Buddy Cushman Art

engaging stories of hope and joy


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So Many Pedestrians, …

When I moved to Portland, Oregon I had to learn a new way to cross the street. I’d grown up in Massacchildren-crossing-sign-k-7066husetts and had spent most of my life living – and crossing streets – there. Now I was living in Portland, a city of about 500,000, similar in population to Boston. The last place I had lived in Massachusetts was the town of North Truro, on Cape Cod, population about about 318. (Actually the town of Truro, of which North is part, has a population just over 2000 so I am likely underestimating – in my usual smart-alecky way – how many people live on the North side, closer to Ptown. The point is, not a lot.)

None of which is the focus of this piece. I was talking about crossing the street, and re-learning the way to take that action once I’d relocated to the Northwest. You see the title up there, up at the top of this post? It is, in fact, half of a popular bumper sticker seen periodically on the rear bumpers of cars whooshing around the Bay State. In it’s entirety it reads like this – “So Many Pedestrians, So Little Time”. If you’re a Bay Stater, you get it.

When I moved to Portland and needed to cross the street I would step to the edge of the curb or into the curb cut or even off the curb if I felt foolhardy and wanted to live dangerously – and wait. Approaching cars, somehow having seen or perhaps sensed my intention from more than half a mile away would slow down and eventually stop. Up the street from me. Being from Massachusetts, where we take it as a God-given right to actually gun the motor at the sight of someone foolishly teetering at the edge of the curb, I would wait. The car would wait. I would wave them on with my hand, cause there’s no fuckin’ way I’m stepping out there Bro. They would wave me across. I wouldn’t go. They wouldn’t go. I would feel something like frustration, like, just go you asshole. They would feel something like rage, because I was making their sensitive and kindly and well-trained in driving etiquette selves waste time, and I have little doubt that perhaps more often than not they would slide their fingers under the driver’s seat, or maybe into the purse to their right, and feel the reassurance of cold steel – locked and loaded, one in the chamber, safety off motherfucker.

What’s a boy to do? Because I know, growing up where we have bumper stickers that yearn for just a little more time, that if I step off the curb and start the dead man walking stroll across the macadam some perverted Celtics fan is going to gun that bitch and twist the wheel ever so slightly in my direction. So I don’t go and the Portland car don’t go and I wave and they wave (and sometimes you can’t actually see the face behind the wheel and it’s freaky and scary like that movie “Duel” with Dennis Weaver and the invisible truck driver, which was actually Stephen Spielberg’s very first  full-length film btw) and I mutter under my breath “dumb Portland asshole” and have no doubt that they mutter too, except in braille, with their fingers on the trigger.

And so, back to Cape Cod and without disparaging the truly lovely and inspiring town of North Truro, the fact is you’re way more likely to get gunned and runned there than with the half a million sweet automotive souls in the Rose City.

Which is mostly meaninmonday-pic-2gless – all of it I’ve just written – to this Blog post. Because this is a post about reading, about reading books, about the 50% of the United States population that continues to read books after graduation from high school, and about what I was thinking early this morning, in the blue recliner with my second cup of coffee, looking at the pile of “to be read next” books on the little wicker thingy table beside the chair, and I had this thought – “So Many Books, So Little Time.” Honest, I had that very thought. There were three books I’d just purchased at Powell’s with a Christmas gift card and two out from the library, and three old Kurt Vonnegut paperbacks and the copy of Desolations Angels I’d finally bought for myself after having read Kerouac’s book (my favorite of his) twice out of the library, and I said “Man, there are so many books to read, I’ve got to read more” and I thought “so many books” and then, as if by the magic of one bread crumb leading to another or, possibly, psychosis, the bumper sticker found on cars in Massachusetts, the one that says if I had any wish in the world – other than world peace – it would be for just a little more driving time, that popped into my head and I ran down here in the basement and turned on the computer and typed in the headline above, then went upstairs and took the picture of Steinbeck, Steinbeck, and Bradbury, had a bagel and some yogurt, looked at Twitter for a while, and then came to the keyboard – which I do quite a lot these days – and typed up this daydream about living life right, where you wait for all the cars to go by, and living life wrong, where the cars wait for you, and they’re not happy about it.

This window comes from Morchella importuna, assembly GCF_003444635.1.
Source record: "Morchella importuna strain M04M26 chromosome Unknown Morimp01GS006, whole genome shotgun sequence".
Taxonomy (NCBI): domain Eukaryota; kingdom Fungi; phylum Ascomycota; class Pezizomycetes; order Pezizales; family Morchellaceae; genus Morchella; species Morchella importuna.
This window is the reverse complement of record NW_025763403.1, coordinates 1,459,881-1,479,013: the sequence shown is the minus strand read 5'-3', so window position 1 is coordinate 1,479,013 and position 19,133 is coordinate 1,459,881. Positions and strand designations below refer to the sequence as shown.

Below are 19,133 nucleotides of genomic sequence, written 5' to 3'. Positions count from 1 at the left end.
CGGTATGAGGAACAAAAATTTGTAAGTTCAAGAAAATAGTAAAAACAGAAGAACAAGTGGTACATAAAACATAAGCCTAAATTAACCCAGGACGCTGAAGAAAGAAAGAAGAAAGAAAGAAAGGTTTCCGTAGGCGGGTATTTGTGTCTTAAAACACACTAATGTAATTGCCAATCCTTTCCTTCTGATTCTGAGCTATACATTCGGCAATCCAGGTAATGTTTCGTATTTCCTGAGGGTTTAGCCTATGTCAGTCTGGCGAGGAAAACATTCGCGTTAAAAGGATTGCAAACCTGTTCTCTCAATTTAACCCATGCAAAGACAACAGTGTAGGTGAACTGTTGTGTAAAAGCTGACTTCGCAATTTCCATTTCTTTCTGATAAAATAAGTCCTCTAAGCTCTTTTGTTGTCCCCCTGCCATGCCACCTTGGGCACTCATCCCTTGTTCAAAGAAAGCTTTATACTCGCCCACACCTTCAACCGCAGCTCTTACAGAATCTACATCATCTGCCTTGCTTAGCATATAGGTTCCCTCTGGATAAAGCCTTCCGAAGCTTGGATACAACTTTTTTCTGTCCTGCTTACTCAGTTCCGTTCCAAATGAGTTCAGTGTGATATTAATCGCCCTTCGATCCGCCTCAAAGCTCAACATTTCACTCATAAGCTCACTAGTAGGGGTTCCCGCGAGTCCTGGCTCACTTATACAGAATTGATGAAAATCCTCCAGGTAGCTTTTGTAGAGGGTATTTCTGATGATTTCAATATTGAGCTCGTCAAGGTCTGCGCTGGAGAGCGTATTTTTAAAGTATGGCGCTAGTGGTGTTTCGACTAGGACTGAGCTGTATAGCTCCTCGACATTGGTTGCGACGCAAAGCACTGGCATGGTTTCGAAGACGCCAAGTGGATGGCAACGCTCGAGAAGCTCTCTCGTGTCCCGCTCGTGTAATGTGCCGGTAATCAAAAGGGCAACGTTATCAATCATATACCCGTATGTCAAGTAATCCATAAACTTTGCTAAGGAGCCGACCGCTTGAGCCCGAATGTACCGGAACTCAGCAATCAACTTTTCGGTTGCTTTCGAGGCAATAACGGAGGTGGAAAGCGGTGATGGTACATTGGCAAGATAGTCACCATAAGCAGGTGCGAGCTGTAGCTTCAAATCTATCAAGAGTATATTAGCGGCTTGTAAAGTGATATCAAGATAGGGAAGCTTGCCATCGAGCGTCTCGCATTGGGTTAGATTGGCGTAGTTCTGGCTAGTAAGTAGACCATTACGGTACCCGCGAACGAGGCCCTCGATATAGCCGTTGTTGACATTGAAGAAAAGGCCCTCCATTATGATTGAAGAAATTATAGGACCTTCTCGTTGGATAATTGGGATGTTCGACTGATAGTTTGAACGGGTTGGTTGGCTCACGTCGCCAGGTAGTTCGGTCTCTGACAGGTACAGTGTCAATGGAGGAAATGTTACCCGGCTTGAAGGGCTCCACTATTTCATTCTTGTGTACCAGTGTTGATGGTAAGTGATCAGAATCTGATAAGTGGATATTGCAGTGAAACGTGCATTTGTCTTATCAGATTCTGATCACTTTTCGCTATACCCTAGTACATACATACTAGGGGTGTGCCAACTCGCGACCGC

And by the way, in the spirit of full disclosure – drivers in Massachusetts are way, way, way betters drivers than drivers in Oregon and Washington and probably most everywhere else will ever be.

Word.

Stay off the road. Read a book.

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Interview With Author W.B. Cushman – Part Three

Editor’s note: Clarrisa Everglad is a former journalist, and Professor Emeritus at Cape Cod Community College in Barnstable, Massachusetts. She is the author of seven books on fiction and fiction writing, including “Show Up and Follow“, winner of four internationaltierra-del-mar-2-061 awards. She regularly interviews authors on their fiction work.

Following is Part Three of an interview with new author W.B. Cushman of Portland, Oregon. His book is “Ring Around the Rosy“. The interview was conducted by phone from Everglad’s home office in Orleans, Massachusetts.

Everglad: We’ve gone off topic, a little, away from the book which is the focus of this interview. Though the points you’ve made about the writing process, and its joy for you, are most interesting and, I believe, invaluable. I’ll want to ask you more later. But now, back to your “Rosy“. There is a small paragraph coming near the very end of the story that stands out for me, in its language and, I’d say, subject matter. I’d like to read it to you and ask for your feedback.

Cushman: Okay.

Everglad: Here it is – “The sun slid out from behind a passing cloud, and a soft breeze moved across the land and out over the ocean. If there were seagulls they would have been making their seagull calls. Minnows would swim around eddies in sand pools created by the eternal waves, and small brown and gray pipers would chase the tiny fish back and forth, playing tag with the rhythm of the watery world.”  It’s quite lovely, for me as a reader, and different in the power of its imagery from much of the rest of the book.